Could Gov't Shutdowns Work In A Completely Different Way? [a 'what if?']

Back in May, 1980, the U.S. Attorney General issued an opinion that the 1884 Antideficiency Act required that federal agencies should shut down and workers furloughed if Congress had not appropriated money for the time the money would be spent.
This is not the only way things could have gone - before 1980, there were some funding gaps (a few can be found on this chart) and agencies weren’t shuttered and workers weren’t furloughed. The assumption was the Congress didn’t intend to close up shop, it was just trying to figure out what it wants to do.
I’m interested in peoples’ opinions on: How would things be different if this assumption were still in force?

If the situation doesn’t cause any pain then there is no pressure to resolve it.

That’s true - factions of Congress can use a government shutdown to inflict pain on opposing factions in order to force them to grant concessions, take votes, change legislation, but the process inflicts pains on others as well - many government services are suspended, although others keep going.

Is Congress so broken and with so few methods to encourage agreement and compromise that the pain inflicted by a shutdown is necessary, or is it possible that the current acrimony in Congress could subside and deals would be struck even without the pain of a shutdown?

I wouldn’t disagree that shutdowns provide the impetus for legislation that wouldn’t get through otherwise - but were the disagreements of forty years ago so different that the methods used pre-1980 to bring people together on legislation just plain don’t work anymore?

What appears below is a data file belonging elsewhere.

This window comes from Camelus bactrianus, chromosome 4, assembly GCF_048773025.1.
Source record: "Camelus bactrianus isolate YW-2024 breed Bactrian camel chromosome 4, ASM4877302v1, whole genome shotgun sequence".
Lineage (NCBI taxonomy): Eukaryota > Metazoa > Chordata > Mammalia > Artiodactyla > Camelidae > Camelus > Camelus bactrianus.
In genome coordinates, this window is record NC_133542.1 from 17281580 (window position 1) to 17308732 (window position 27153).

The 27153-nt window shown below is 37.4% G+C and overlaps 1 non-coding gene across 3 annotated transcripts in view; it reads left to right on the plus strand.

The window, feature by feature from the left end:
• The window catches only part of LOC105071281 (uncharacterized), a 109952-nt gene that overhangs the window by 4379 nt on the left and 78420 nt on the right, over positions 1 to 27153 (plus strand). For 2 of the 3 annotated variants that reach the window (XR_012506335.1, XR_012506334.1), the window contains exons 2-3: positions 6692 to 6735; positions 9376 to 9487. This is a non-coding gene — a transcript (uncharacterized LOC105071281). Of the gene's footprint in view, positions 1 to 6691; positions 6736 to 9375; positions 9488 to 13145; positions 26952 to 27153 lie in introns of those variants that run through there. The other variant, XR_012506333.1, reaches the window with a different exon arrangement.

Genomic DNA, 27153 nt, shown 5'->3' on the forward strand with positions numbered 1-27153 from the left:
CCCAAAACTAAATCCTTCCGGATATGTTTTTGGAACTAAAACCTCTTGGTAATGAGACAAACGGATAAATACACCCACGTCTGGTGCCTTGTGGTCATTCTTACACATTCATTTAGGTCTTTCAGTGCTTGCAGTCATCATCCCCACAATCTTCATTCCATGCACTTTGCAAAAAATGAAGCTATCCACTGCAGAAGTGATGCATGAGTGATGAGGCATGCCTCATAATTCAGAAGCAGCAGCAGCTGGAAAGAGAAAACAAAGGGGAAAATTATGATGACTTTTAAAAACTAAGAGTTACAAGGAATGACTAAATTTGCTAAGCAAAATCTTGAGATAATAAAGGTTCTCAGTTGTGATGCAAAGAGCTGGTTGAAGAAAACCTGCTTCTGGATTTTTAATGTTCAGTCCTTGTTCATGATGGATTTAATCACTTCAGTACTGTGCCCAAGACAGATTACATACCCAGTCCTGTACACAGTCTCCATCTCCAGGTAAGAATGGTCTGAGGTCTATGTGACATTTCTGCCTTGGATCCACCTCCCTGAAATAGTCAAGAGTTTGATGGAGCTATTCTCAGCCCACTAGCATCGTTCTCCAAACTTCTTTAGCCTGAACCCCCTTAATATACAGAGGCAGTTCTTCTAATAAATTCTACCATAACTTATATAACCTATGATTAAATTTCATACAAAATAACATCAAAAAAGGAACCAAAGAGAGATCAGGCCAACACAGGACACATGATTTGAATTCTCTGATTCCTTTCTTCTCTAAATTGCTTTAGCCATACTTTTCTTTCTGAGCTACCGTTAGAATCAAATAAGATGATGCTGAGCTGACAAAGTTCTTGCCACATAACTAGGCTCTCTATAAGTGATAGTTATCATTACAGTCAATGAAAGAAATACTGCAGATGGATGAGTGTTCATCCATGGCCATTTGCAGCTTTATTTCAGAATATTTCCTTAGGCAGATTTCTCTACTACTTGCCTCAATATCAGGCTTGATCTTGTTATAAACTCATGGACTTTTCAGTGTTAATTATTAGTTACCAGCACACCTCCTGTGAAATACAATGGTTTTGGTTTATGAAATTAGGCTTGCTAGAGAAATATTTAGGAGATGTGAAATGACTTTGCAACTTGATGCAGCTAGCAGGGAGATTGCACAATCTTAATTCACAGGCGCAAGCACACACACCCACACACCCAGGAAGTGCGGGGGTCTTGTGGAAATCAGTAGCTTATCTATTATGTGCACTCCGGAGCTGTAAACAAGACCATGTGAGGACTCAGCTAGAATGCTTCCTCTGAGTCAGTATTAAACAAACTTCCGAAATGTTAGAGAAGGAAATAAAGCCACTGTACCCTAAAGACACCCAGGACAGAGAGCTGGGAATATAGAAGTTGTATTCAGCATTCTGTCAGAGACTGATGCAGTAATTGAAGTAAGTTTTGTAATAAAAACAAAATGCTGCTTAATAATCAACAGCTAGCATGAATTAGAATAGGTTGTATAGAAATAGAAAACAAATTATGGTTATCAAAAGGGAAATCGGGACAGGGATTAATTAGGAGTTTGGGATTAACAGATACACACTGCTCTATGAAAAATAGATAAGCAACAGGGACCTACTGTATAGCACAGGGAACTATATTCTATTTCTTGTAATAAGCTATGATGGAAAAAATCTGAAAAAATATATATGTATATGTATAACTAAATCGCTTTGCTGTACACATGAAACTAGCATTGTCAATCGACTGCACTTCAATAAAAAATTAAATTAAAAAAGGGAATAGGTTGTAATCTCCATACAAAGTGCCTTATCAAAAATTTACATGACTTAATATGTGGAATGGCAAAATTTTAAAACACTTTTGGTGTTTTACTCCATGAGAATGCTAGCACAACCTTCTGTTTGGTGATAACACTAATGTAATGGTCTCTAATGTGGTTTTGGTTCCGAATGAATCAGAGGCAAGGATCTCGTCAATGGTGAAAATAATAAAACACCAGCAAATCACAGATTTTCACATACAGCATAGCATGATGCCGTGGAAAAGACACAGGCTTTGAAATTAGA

Appropriations could work in a very different way. Senator Portman has long pushed a bill providing for an automatic 120-day continuing resolution in the event that a funding extension for the government could not be agreed upon. His bill further provided that if no agreement was reached by the end of that 120 days, successive 90-day automatic continuing resolutions would take effect, but government funding would be cut by one percent across the board each time. He almost got this bill to a vote one time, but Sen. Mikulski (then the chair of the Appropriations Committee) opposed the automatic cuts and shot it down.

It’s not the disagreements that are different but the resolution procedures. Before 1970, filibustering required actually holding the floor with a continuing speech. Filibusters were thus rare, because of the effort involved, but they locked up Senate business when they happened. The speech requirement was eliminated so that other Senate business could proceed while a particular bill is being filibustered, and this was thought to be a way to make the institution run more smoothly, but now that there is virtually no cost to filibustering, it happens much more often.

Well, his idea is terrible.

When Republicans are in control of Congress, they would just never pass budgets for agencies they do not favor, and let those agencies wither on the vine.

Presumably the withering of the agencies they do favor is the negative incentive.